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NHL: Lockouts destroy the game

January 9, 2013
By Keith Shelton - Sports Editor (kshelton@dailypress.net) , Daily Press

Oh?

What's that?

The NHL lockout is over?

Article Photos

Keith Shelton

Maybe it's just me, but as diehard of an NHL and hockey fan as I am, I didn't exactly feel an overwhelming sense of impending joy at the news when I awoke Saturday morning.

I'm sick of, as a fan, being treated like garbage by a league that blatantly takes advantage of its lifeblood.

Because let's be honest here. Joe fan didn't miss the NHL. He (or she) had the prime of the NFL season, the college football bowl season, non-conference college basketball and the NBA to whet that sports appetite.

But particularly in Michigan, at least where I'm from, a winter without the NHL is practically unbearable. We love our Detroit Red Wings. Where else but Michigan will one million fans turnout for an NHL championship parade? Maybe Toronto or Montreal, but we may never know.

The NHL knows fanbases, such as those of the Red Wings and other hockey niches around North America have an insatiable appetite for hockey. They'll come crawling back foaming at the mouth, no matter how many times they've been punched in the gut by that which they idolize.

After a third lockout in 17 years that has claimed at least half a season, the NHL has succeeded in accomplishing something terrible - turning even the diehard fans away from the game.

It's been a long time in the making.

NHL commissioner Gary Bettman has never been loved by hockey fans. Among his first moves in his reign of terror was renaming the conferences. Clarence Campbell became Western Conference. Prince of Wales became Eastern Conference. This was, of course, a move to make the league more accessible to Joe Fan who had no idea of the significance of NHL history.

Next, he installed teams in the wintery hockey hotbeds of...Tampa Bay, Fort Lauderdale, Fla., Raleigh, N.C., Phoenix, Atlanta and Nashville.

Because those were solid TV markets, and so what if hockey was about as foreign of a concept as cricket in those locations.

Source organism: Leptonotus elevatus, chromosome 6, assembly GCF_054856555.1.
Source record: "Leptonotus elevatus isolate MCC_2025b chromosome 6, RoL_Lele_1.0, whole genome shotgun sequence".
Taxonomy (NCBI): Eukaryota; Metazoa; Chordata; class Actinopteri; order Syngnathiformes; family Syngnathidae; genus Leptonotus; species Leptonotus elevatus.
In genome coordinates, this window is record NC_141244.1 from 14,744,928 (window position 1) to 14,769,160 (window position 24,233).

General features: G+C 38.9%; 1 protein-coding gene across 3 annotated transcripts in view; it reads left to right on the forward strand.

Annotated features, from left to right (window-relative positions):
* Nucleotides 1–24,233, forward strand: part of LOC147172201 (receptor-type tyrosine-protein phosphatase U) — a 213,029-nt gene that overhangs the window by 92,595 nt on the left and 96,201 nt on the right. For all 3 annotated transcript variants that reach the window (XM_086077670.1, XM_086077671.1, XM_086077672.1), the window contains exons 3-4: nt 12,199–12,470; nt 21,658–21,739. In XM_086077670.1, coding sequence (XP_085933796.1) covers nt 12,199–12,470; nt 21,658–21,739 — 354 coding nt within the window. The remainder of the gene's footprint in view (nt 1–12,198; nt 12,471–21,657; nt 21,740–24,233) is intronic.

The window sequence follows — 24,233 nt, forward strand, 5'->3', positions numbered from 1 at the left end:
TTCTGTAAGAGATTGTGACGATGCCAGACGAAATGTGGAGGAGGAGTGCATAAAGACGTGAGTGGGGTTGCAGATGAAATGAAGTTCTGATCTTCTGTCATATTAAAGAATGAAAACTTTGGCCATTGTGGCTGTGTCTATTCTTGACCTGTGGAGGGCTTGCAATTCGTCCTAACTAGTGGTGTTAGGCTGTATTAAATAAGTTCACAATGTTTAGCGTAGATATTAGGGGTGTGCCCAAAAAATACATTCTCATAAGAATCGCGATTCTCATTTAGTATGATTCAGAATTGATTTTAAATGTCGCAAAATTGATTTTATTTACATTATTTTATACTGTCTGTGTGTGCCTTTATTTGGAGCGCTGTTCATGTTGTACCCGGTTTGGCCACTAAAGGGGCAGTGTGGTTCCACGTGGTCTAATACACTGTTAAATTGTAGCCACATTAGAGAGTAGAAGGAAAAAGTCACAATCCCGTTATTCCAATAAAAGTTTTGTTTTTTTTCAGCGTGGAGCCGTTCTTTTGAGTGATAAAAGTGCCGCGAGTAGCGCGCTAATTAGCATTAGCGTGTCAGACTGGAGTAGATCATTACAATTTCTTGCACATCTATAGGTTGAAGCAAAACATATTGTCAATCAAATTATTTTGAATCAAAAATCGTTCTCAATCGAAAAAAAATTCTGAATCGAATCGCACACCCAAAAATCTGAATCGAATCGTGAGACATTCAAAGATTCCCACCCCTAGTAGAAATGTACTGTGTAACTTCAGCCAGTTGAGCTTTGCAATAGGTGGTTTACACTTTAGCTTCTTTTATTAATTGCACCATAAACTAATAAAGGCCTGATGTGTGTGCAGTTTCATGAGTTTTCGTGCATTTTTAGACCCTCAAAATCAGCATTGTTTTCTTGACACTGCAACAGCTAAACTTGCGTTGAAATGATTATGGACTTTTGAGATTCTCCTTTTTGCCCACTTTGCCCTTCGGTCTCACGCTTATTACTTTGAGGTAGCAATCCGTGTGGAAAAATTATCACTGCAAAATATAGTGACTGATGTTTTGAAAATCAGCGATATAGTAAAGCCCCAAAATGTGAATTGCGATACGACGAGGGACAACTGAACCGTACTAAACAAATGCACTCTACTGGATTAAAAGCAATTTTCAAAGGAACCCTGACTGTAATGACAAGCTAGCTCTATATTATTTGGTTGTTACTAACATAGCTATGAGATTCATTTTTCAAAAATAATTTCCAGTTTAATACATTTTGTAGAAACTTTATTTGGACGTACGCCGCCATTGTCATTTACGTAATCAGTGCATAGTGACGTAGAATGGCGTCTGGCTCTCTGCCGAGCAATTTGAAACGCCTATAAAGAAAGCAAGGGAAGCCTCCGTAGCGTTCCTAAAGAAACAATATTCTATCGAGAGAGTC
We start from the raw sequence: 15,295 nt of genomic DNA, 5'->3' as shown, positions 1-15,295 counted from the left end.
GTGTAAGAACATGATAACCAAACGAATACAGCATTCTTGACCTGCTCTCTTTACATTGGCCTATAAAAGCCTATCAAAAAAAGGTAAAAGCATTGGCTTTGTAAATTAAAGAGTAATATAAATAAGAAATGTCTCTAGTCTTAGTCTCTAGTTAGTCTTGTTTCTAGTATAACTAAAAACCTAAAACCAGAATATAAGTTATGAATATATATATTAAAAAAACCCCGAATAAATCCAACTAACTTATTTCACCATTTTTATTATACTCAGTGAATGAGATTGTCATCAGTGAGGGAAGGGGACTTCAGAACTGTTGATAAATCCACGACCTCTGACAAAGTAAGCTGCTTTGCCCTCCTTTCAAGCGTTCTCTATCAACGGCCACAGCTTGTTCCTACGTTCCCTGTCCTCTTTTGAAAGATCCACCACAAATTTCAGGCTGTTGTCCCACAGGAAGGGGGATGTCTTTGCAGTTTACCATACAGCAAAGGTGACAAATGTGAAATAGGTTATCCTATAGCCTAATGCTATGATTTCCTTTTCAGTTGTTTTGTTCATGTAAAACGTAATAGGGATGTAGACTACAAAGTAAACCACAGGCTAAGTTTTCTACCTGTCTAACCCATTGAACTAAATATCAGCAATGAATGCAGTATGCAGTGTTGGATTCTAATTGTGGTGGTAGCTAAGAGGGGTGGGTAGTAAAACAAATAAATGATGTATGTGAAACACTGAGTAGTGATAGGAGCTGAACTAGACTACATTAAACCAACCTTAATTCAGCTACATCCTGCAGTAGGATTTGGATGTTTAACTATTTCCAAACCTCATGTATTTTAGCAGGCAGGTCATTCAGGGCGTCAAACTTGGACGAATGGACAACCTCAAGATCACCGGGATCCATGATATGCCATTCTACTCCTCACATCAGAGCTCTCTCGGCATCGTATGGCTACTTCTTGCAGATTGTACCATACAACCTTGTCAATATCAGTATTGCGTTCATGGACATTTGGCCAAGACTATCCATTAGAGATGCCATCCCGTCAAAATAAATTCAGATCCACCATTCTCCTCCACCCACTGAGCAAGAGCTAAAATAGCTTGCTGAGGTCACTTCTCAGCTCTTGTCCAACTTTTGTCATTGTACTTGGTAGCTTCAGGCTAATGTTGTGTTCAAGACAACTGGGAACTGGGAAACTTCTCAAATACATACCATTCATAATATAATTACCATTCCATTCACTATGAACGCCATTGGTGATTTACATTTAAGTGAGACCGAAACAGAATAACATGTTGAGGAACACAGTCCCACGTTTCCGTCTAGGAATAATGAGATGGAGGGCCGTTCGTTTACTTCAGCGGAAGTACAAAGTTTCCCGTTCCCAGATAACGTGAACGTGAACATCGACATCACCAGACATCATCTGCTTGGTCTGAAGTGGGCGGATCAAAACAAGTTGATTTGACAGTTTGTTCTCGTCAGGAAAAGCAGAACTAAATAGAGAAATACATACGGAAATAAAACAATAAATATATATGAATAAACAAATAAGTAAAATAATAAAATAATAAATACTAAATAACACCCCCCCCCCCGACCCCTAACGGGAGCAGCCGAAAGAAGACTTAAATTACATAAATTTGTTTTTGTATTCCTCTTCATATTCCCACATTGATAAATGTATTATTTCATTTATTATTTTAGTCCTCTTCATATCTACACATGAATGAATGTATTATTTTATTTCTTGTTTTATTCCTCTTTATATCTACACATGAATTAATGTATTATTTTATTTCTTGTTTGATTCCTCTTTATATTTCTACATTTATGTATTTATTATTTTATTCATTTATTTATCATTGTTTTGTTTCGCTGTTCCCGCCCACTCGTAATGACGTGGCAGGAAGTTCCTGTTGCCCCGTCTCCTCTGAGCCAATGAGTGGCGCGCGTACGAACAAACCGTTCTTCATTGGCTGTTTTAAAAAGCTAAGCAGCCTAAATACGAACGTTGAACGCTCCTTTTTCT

The League became watered down with expansion. Predictably, many of those franchises either failed or suffered financial strain. Atlanta is no more, having moved to Winnipeg, where a franchise deservedly belonged. Phoenix, Tampa Bay and Florida have all been propped up by the NHL at one point or another.

It's not rocket science. Hockey is a niche sport. It will never have a national following like the NFL and Major League Baseball do.

So Mr. Popularity, Gary Bettman, never to admit a glaring mistake, and not willing to sell his failing franchises to owners who would move those teams to Canada or other far more secure locations, doubles down.

All three of these lockouts, at the root, are about propping up his failing franchises. Don't think for a minute that Red Wings owner Mike Illitch wanted any of this. The same goes for ownership in Toronto, Montreal, New York, Boston, or any successful franchise.

This is about ownership in locations like New Jersey who dished out massive decade long contracts when they couldn't afford to do so, and struggling markets like Phoenix who can't compete with this new wave of high stakes gambling.

Upon realization of this fact, ownership got together and decided players were making too much money, a problem of their own making, and demanded reductions and concessions, both in pay and length of contracts. They weren't even willing to honor contracts currently on the books.

So you see?

Some people like to say this was a two-sided affair and the players union is just as much to blame. I ask, would you accept it, if your boss tore up your contract and cut your pay? Oh, and that health insurance we were paying for? That's now coming out your pocket.

Also keep in mind that this was not a strike. The players wanted to play, the NHL wouldn't let them. That's a lockout.

I don't blame the players. I place blame squarely on an incompetent but vocal minority of owners and the world's worst negotiator, unwilling to stand up for the integrity of the League, Gary Bettman.

It's madness, that this man will no doubt keep his job despite three significant labor stoppages in 17 years.

When the NHL does return in a just over a week, expect a severely watered-down product. Teams will be playing after just one week of training camp and no exhibition season. Many players didn't skate for anyone during the course of the lockout. The usual point of the NHL's midseason, when many players are just getting into top form, will now be the start of the playoffs.

At season's end when Bettman presents the Stanley Cup to the eventual NHL champion, the fans should stand up and walk out of the arena.

I don't think I'll truly love the NHL again as long as Bettman remains the head of the League. Not when there are plenty of suitable and willing replacements.

Let's not forget that Bettman's history was never rooted in hockey. He is the protege of NBA commissioner David Stern and came recommended by him. And he set forth transforming the NHL into something its not, nor will it ever be.

 
 

 

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